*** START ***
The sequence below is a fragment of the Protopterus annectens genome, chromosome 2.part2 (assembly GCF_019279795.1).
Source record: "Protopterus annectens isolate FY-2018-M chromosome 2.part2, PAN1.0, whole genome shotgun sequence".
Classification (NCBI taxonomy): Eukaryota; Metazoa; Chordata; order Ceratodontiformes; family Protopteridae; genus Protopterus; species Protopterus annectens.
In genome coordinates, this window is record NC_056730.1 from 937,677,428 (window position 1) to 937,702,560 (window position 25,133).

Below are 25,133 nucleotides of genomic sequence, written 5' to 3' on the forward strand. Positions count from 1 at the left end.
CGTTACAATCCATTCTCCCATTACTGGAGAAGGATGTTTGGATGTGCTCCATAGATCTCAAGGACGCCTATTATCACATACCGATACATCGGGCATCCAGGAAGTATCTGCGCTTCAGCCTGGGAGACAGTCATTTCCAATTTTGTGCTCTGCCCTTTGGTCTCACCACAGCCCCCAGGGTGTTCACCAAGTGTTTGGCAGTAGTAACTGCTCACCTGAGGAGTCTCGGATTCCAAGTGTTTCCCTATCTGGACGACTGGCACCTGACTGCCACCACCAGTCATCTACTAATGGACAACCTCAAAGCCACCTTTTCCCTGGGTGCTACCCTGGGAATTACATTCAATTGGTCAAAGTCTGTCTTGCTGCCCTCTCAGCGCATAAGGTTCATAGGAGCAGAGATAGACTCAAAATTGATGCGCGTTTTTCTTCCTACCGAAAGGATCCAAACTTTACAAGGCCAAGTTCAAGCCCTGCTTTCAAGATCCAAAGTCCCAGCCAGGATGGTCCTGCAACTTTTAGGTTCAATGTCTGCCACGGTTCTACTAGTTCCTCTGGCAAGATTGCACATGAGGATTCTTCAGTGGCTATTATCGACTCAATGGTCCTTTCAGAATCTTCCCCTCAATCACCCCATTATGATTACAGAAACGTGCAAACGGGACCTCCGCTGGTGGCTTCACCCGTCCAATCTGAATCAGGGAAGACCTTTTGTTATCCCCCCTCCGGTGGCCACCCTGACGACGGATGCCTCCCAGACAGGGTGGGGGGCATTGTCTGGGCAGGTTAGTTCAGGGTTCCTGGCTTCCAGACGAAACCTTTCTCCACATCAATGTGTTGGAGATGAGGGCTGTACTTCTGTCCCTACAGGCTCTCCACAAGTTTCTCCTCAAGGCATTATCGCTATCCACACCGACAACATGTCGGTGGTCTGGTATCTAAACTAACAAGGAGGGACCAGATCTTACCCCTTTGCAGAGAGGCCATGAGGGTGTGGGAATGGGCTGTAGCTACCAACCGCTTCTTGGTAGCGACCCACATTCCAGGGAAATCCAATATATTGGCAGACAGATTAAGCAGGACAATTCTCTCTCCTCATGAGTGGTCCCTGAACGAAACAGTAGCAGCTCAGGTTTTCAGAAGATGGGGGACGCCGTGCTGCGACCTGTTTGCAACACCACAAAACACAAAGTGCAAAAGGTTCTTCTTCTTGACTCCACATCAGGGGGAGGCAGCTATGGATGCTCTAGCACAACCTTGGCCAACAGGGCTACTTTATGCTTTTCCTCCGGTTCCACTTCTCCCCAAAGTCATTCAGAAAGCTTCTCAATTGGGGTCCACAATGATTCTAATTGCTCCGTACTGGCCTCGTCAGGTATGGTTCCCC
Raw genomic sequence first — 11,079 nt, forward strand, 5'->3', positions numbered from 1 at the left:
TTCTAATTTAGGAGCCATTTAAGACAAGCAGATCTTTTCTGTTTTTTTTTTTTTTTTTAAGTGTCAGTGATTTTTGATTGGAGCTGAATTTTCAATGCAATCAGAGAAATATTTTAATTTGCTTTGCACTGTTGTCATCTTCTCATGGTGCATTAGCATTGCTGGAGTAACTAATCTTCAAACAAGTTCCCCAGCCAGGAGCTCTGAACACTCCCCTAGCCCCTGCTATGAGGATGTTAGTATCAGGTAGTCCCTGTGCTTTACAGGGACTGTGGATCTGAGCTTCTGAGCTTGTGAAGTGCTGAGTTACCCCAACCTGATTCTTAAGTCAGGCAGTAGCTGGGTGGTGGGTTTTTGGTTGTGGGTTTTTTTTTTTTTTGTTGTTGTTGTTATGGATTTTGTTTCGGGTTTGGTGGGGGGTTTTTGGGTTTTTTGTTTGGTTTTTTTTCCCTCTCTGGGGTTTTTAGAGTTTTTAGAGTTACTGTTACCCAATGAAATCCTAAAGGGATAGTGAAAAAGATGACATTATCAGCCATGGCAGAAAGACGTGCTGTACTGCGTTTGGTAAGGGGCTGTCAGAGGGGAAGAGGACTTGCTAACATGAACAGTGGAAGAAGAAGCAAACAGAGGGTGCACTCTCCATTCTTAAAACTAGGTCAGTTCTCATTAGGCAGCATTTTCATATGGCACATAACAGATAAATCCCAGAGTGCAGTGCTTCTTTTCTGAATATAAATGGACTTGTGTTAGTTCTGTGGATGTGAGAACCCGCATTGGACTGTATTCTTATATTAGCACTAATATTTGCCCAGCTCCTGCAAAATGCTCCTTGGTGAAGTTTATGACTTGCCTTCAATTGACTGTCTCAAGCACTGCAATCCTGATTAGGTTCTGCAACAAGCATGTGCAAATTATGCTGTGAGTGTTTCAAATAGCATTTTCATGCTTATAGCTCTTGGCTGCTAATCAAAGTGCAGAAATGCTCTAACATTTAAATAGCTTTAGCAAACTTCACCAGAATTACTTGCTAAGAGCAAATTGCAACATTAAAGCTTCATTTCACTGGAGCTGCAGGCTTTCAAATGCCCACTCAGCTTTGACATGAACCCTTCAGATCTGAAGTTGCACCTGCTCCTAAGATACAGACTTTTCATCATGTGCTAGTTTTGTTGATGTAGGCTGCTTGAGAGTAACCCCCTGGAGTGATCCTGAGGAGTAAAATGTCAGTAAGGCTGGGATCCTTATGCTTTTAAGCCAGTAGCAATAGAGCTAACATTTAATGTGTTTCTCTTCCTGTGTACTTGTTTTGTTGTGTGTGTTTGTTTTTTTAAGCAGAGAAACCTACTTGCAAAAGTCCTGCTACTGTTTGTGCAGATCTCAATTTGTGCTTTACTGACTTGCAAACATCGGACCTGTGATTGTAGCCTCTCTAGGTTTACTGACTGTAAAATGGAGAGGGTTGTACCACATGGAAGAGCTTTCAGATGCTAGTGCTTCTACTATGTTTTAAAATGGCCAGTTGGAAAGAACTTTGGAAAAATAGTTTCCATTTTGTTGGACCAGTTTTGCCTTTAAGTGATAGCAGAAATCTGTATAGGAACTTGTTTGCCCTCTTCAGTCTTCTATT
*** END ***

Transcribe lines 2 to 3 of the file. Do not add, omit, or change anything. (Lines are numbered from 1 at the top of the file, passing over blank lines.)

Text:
Source record: "Protopterus annectens isolate FY-2018-M chromosome 2.part2, PAN1.0, whole genome shotgun sequence".
Classification (NCBI taxonomy): Eukaryota; Metazoa; Chordata; order Ceratodontiformes; family Protopteridae; genus Protopterus; species Protopterus annectens.